In each session, the Cleveland program enrolls up to 20 people over the age of 18 from Cleveland’s medically underserved neighborhoods. The 8- to 12-week program focuses on integrative medicine, nutrition, physical fitness, stress management and spirituality, defined as nurturing a sense of purpose. “You’re not going to be as interested in living a healthy lifestyle if you don’t have a sense of purpose in your life,” says Brown.
Working with a team of physicians, nurses, dietitians and social workers, Brown provides weekly fitness presentations and exercise classes, offers one-on-one counseling and performs before-and-after assessments. “Giving participants the tools necessary to empower them with a healthy mind, body and spirit is priceless, and I am truly blessed to be a part of this team,” says Brown.
April Wood knows what it’s like to be an overweight mom who would never go to a fitness club. She was one 8 years ago. Through a powerful faith and gritty determination, she shed 110 pounds. Then, energized by her success, she went on to become a multicertified fitness professional and more recently created an innovative public health program based in Nashville. Partnering with her local YMCA, Wood runs Hope for Health, an outreach program that offers fitness instruction and lifestyle coaching in locations where her clients—moms like her—feel comfortable: churches and community centers. Up to 25 clients per session enroll in a 12-week program where they learn to exercise and develop better nutrition habits. Clients take what they learn home so their children can also learn the benefit of exercise and eat more healthfully.
After the 12-week course, clients receive follow-up support to keep them on the right track. Operating from four locations, with each employing a fitness instructor and lifestyle coach, Hope for Health touched the lives of 400 women in its first year. Meanwhile, as an inspiring role model, Wood continues to spread the message of health and fitness through local media and as a public speaker.
Des Moines, Iowa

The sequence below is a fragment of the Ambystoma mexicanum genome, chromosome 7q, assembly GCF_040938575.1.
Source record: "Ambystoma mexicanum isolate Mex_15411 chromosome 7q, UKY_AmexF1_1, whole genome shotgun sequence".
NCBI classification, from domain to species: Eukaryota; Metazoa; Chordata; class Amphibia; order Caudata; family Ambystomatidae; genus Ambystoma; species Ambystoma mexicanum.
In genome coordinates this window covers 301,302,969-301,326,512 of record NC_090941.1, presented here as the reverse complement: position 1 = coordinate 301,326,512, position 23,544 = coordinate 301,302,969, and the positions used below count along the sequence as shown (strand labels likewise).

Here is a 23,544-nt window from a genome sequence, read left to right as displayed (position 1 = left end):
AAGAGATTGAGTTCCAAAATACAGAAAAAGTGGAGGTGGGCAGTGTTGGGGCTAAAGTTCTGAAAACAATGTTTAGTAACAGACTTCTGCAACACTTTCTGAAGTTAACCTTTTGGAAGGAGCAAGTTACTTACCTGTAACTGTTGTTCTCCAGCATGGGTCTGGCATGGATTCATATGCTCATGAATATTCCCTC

Since graduating with a degree in health promotion 6 years ago, Maggie Rooney has interned in a corporate wellness center, owned and managed a yoga studio and developed a successful fitness business that doesn’t wait for clients to come to her. Armed with her diverse experience, Rooney has knocked on doors at churches, nursing homes, worksites and childcare centers.
“The most effective methods to promote fitness are ‘grass-roots’ efforts,” says Rooney, who participates actively in Healthy Polk 2020, a public health initiative in metropolitan Des Moines. Her efforts are paying off for her business and her community. At EMC Insurance, a major property and casualty company in Iowa, Rooney offers fitness classes to company employees. Scheduled in the mornings and over the lunch hour, the 45-minute fitness sessions incorporate stretching, power yoga and relaxation. Rooney also has an interest in promoting fitness to kids. At a local childcare center, Rooney plays games, sings and teaches a yoga breathing technique (what her children call “the bunny breath”) to preschoolers as young as 2 years of age.
Her teaching is creative. The tots learn flexibility and proper stretching by picking up litter. All summer, Rooney and other local fitness professionals offer a free yoga class every Saturday in a popular public park. The yoga class attracted 400 people on one morning in the past year. “I’m very passionate about this,” says Rooney, who believes fitness is multifaceted. “My job allows me to get out and about and help people make a long-term commitment. You have to make a choice every day to be healthy.”
Since 1994, when he persuaded a local athletic club to donate space and fitness equipment, Willie Austin has been promoting better nutrition and fitness to Seattle’s youth population. Austin, a strength coach, personal trainer and former University of Washington football player, saw a growing need to create accessible fitness programs for young people.
To meet the need, he created the nonprofit Austin Foundation, which is helping to address the obesity and chronic-disease crisis by bringing life-changing health-and-fitness experiences to thousands of Seattle-area youth. Youth & Fitness, the foundation’s premier program, is a 6-week community-based course that teaches basic nutrition and fitness principles. Youth get to sample and learn activities and exercises that include cardio, strength and flexibility components.